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How SMEs can afford to close the skills gap

SMEs face losing out on millions of pounds in revenue as a result of a sector-wide skills gap. To solve this problem, investment is required in staff recruitment, training and retention. But the price tag is significant. Alternative finance can help these firms pay the bill.

According to new research from Robert Half UK, the average SME faces a skills gap that could cost them £145,000 over the next 12 months, rising to as much as £318,000 over the next five years. For small businesses that are already under significant pressure thanks to a raft of policy and non-policy related costs and downbeat market conditions, this is cash that they cannot afford to miss out on.

The study attributes the skills gap to a range of factors, including a talent pool that is shrinking because of Brexit, increased digitalisation and economic influences. It goes on to say that this shortfall is negatively impacting the country’s productivity, stifling innovation and stopping businesses from entering new markets.

One sector in which the effect of the skills gap is particularly notable at present is the construction industry. According to a new survey from the Federation of Master Builders, smaller firms are nervous about hiring new staff and are reducing the size of their workforces. Continued economic uncertainty as a result of Brexit is cited as a major factor behind the trend, with wage inflation, driven by skill shortages, eating into profit margins and affecting firms’ ability to recruit and retain workers.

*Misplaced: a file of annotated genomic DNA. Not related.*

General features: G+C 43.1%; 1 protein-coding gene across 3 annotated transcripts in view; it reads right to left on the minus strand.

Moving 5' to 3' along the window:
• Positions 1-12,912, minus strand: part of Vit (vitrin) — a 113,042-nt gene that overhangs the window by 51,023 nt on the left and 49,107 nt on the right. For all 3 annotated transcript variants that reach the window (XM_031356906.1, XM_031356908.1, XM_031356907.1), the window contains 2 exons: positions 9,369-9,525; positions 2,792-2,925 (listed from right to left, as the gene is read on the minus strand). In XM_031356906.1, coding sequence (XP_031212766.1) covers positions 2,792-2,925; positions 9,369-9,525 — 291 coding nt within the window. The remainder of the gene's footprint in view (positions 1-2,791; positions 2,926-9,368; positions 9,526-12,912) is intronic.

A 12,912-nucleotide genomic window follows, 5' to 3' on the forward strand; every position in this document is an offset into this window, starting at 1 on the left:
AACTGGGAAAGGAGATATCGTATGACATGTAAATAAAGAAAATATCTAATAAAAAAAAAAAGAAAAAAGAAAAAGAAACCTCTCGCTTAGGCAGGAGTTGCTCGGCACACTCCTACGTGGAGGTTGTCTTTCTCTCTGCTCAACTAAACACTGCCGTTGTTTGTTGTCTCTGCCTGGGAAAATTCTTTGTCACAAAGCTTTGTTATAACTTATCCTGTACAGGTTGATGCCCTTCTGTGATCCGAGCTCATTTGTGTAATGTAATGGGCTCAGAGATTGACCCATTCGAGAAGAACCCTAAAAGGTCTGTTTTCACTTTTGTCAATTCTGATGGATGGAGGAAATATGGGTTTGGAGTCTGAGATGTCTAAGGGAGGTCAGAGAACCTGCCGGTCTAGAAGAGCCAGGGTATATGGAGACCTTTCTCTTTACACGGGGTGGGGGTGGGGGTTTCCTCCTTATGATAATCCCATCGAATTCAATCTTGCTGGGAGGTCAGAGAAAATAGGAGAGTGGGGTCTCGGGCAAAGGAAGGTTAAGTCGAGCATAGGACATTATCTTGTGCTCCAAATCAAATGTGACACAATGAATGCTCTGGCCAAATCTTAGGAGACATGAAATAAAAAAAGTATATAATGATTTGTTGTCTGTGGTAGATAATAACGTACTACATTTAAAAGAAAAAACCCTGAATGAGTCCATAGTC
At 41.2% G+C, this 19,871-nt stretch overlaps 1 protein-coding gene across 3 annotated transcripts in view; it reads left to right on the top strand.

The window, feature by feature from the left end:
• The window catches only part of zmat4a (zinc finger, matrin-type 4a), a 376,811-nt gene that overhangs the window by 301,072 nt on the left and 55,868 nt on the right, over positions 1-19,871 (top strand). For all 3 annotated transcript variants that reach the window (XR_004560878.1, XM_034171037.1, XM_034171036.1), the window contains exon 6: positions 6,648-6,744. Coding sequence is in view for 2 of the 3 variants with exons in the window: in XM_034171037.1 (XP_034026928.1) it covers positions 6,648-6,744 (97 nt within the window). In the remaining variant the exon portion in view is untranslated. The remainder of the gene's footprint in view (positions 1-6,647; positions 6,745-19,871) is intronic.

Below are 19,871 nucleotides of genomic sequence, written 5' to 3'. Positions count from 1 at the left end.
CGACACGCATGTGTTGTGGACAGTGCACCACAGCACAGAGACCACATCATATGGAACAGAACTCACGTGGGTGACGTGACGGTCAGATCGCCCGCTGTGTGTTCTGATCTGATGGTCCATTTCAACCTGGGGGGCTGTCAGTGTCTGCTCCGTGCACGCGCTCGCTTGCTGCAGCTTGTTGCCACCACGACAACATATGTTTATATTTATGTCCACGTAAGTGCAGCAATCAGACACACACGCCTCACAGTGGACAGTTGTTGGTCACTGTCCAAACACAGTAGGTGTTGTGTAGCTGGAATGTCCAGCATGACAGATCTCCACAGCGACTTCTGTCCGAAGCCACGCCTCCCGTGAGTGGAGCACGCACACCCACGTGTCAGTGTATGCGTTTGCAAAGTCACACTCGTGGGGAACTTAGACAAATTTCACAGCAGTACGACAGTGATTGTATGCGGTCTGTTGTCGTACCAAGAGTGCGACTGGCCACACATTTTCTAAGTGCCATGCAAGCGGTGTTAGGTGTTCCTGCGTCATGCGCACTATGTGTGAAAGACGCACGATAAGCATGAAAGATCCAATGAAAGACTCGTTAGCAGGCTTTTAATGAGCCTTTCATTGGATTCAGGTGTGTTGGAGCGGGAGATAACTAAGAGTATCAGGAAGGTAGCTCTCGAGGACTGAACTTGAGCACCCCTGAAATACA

So, how can SMEs meet the costs of recruiting and retaining employees and close the skills gap?

Alternative finance has a role to play.

In the wake of prolonged caution from traditional lenders, a position that Brexit is helping to entrench, alternative finance facilities such as invoice finance, asset finance, peer-to-peer lending and crowdfunding are proving a vital source of capital for small businesses, both for safeguarding cashflow and for essential investment, including in employee recruitment and retention.

This is how a small business in Sussex used peer-to-peer lending, through a commercial finance broker that specialises in alternative finance, to raise the capital to invest in new resources.

At a time when political uncertainty is having a destabilising effect on the economy and key markets, it is understandable that SMEs are taking a cautious approach to staff recruitment and retention. But to grow, compete and succeed, it is vital that these firms close the skills gap and this means investing in new and existing staff. To achieve this goal, businesses need to be aware of all the funding options available to them, including alternative finance.

To find out more about A&T Business Associates services, contact Tony Hedger on 01903 602211 or tony.hedger@atbusinessassociates.co.uk.

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